Author/journalist Harriet Rubin offers perspective at crossroads of art, society, business, leadership
Author, editor and journalist Harriet Rubin spent a week this spring partnering with faculty to bring her unique experience to their classes and discuss art, society, business and leadership with students. Bringing a lifetime of experience mixing business and the creative arts to campus, she inspired students to achieve big goals and helped them identify the tools they need to do so.
“I think the Bryant students are standouts – in their focus, in their sense of what they can do, and in the sort of work they can do."
“There is a maturity here that I’ve noticed in the students, and an unambiguous desire for success,” says Rubin, senior writer and columnist for Fast Company and the author of the international bestseller The Princessa: Machiavelli for Women. “They seem to be thinking about how they can make their lives most useful to the world at large. There’s something about the Bryant culture that encourages the expression of that.
“I think the Bryant students are standouts — in their focus, in their sense of what they can do, and in the sort of work they can do,” she said.
Rubin was at Bryant as a Woodrow Wilson Visiting Fellow, a program offered through the Council of Independent Colleges.
The drive to be the best
Throughout the week, Rubin visited courses ranging from a history class on trends in modern thought to a management class on power and influence. In a Marketing for Competitive Advantage class, she discussed the concept of "competitive edge” and explored how companies like Apple and Google strive to reverse-engineer why their strategies worked and discover the “secret recipe for success.”
“Harriet Rubin’s visit definitely made an impression on the students,” says Associate Professor of Marketing and Global Supply Chain Management Michael J. Gravier, Ph.D. “She helped them understand how so many companies strive to be the best, and why only a few succeed.”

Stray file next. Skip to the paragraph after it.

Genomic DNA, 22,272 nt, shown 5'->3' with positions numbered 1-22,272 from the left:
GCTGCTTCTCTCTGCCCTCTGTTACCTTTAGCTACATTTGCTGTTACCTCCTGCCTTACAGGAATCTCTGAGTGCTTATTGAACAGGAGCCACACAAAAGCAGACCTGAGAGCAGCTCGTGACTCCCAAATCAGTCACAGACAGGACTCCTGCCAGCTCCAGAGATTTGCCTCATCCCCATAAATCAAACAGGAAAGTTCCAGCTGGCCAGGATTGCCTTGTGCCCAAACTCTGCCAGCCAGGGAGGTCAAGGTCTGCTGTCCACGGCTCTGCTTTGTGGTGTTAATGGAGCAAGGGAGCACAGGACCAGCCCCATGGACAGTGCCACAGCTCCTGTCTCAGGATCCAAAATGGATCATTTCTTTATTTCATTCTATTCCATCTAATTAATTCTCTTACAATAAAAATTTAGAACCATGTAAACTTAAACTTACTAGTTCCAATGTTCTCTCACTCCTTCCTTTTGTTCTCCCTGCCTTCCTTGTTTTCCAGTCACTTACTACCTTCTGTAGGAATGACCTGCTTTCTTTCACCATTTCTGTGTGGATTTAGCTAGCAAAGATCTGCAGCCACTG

Rubin also aided The Workshop in Creative and Critical Practices students with developing their artist statements. Using her expertise in editing and writing, she helped them explore their goals and identity as artists.
“Harriet guided the students to think through how to talk about how and why they create,” says English and Cultural Studies Professor Terri Hasseler. “She asked students powerful questions about their lives and the motivations behind their work as artists, musicians, performers. The class learned so much just watching her work through the examples. It was a really fantastic opportunity.”
It was amazing how she was so invested in my work after just meeting us,” says Nicholas Wilkinson ’19, one of Hasseler’s students. “She’s passionate about her work and wanting people to be invested and confident in their work. Her guidance helped give me a clearer vision and direction for who I am as an artist and what that means for my future."
Rubin spoke to the entire first-year class as part of their Global Foundations of Character and Leadership course, an element of Bryant’s award-winning First-Year Gateway Program, as well. She shared advice and anecdotes from her past and discussed what it means to grow as a leader and how to start a career after college.
“It’s been an astonishing week. I don’t want to leave,” she told the crowd. “Looking at the future in this auditorium just fills me with hope and pride.”